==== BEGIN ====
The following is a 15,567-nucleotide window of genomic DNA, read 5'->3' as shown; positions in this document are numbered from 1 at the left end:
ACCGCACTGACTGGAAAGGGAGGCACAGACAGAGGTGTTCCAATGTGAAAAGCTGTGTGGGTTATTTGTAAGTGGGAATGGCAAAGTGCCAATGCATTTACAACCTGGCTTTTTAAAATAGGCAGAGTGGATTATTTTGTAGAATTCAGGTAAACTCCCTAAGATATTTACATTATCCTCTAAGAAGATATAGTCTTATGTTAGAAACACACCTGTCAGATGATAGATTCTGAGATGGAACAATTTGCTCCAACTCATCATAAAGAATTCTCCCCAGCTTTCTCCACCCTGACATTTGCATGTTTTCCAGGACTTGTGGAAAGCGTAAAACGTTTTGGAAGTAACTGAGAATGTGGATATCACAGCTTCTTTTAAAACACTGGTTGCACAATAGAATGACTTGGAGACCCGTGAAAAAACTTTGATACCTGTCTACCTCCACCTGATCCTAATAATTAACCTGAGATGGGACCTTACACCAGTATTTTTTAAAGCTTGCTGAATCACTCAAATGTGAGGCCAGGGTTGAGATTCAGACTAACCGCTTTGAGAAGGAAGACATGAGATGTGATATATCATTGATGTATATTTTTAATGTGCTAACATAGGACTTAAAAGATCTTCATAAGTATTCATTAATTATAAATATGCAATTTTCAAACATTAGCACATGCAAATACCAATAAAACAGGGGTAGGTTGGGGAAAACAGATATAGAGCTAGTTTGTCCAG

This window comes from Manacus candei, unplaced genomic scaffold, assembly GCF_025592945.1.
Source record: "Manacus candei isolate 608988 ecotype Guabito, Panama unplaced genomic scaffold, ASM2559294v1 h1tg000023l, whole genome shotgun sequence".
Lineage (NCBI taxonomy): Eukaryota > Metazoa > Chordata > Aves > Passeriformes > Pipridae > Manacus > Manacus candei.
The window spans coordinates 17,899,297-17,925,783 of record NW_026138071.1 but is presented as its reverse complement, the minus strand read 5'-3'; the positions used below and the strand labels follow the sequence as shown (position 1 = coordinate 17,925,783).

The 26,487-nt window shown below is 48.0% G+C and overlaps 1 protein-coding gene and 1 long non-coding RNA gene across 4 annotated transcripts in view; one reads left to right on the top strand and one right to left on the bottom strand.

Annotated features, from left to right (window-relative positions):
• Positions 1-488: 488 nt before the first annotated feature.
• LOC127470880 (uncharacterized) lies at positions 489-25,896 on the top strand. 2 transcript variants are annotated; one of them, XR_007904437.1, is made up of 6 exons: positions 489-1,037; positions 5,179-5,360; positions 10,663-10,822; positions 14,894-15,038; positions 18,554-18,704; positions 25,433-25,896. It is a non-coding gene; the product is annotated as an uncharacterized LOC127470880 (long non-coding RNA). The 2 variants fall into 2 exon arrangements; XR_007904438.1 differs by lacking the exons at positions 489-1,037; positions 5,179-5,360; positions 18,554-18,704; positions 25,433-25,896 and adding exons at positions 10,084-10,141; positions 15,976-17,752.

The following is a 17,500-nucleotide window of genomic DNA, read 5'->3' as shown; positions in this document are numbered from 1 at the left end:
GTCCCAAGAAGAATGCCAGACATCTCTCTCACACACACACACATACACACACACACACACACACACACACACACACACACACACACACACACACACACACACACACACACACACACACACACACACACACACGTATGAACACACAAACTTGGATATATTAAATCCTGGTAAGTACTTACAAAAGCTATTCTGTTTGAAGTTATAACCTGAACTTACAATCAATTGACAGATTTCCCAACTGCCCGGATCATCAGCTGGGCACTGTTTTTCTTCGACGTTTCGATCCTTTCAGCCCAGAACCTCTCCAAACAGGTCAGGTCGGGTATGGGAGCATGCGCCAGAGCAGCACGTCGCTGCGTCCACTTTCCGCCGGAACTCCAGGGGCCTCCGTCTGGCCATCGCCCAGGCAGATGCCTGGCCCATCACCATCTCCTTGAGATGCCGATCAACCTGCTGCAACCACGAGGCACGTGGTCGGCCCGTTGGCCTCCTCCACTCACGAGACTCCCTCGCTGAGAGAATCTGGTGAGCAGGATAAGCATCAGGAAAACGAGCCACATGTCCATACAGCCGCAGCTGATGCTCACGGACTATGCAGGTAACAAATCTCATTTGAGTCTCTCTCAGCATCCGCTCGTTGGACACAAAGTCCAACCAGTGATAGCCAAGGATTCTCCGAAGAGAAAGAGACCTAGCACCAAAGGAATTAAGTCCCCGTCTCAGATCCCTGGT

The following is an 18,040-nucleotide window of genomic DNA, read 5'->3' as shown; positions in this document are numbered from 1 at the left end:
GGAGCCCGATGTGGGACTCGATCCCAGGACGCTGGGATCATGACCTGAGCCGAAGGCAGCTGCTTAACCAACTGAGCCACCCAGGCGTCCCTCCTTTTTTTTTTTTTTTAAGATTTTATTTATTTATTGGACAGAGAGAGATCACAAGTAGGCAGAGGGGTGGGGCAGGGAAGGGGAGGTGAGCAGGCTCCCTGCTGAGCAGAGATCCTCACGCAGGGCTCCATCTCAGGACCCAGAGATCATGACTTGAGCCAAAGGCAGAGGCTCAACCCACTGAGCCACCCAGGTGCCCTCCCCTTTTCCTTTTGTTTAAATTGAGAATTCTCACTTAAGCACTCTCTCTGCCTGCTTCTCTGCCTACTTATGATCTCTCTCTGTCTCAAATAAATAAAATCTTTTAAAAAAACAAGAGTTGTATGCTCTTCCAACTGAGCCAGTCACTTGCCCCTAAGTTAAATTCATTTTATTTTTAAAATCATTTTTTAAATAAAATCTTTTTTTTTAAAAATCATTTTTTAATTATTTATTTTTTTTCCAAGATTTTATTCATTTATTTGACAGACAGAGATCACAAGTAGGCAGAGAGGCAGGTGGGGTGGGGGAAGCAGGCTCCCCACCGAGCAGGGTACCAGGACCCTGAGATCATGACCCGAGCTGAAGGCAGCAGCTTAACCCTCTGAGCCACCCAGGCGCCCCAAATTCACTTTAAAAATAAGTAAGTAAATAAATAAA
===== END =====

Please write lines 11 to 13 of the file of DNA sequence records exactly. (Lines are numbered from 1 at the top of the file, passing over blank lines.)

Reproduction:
The following is a 17,500-nucleotide window of genomic DNA, read 5'->3' as shown; positions in this document are numbered from 1 at the left end:
GTCCCAAGAAGAATGCCAGACATCTCTCTCACACACACACACATACACACACACACACACACACACACACACACACACACACACACACACACACACACACACACACACACACACACACACACACACACACACGTATGAACACACAAACTTGGATATATTAAATCCTGGTAAGTACTTACAAAAGCTATTCTGTTTGAAGTTATAACCTGAACTTACAATCAATTGACAGATTTCCCAACTGCCCGGATCATCAGCTGGGCACTGTTTTTCTTCGACGTTTCGATCCTTTCAGCCCAGAACCTCTCCAAACAGGTCAGGTCGGGTATGGGAGCATGCGCCAGAGCAGCACGTCGCTGCGTCCACTTTCCGCCGGAACTCCAGGGGCCTCCGTCTGGCCATCGCCCAGGCAGATGCCTGGCCCATCACCATCTCCTTGAGATGCCGATCAACCTGCTGCAACCACGAGGCACGTGGTCGGCCCGTTGGCCTCCTCCACTCACGAGACTCCCTCGCTGAGAGAATCTGGTGAGCAGGATAAGCATCAGGAAAACGAGCCACATGTCCATACAGCCGCAGCTGATGCTCACGGACTATGCAGGTAACAAATCTCATTTGAGTCTCTCTCAGCATCCGCTCGTTGGACACAAAGTCCAACCAGTGATAGCCAAGGATTCTCCGAAGAGAAAGAGACCTAGCACCAAAGGAATTAAGTCCCCGTCTCAGATCCCTGGT

The following is an 18,040-nucleotide window of genomic DNA, read 5'->3' as shown; positions in this document are numbered from 1 at the left end: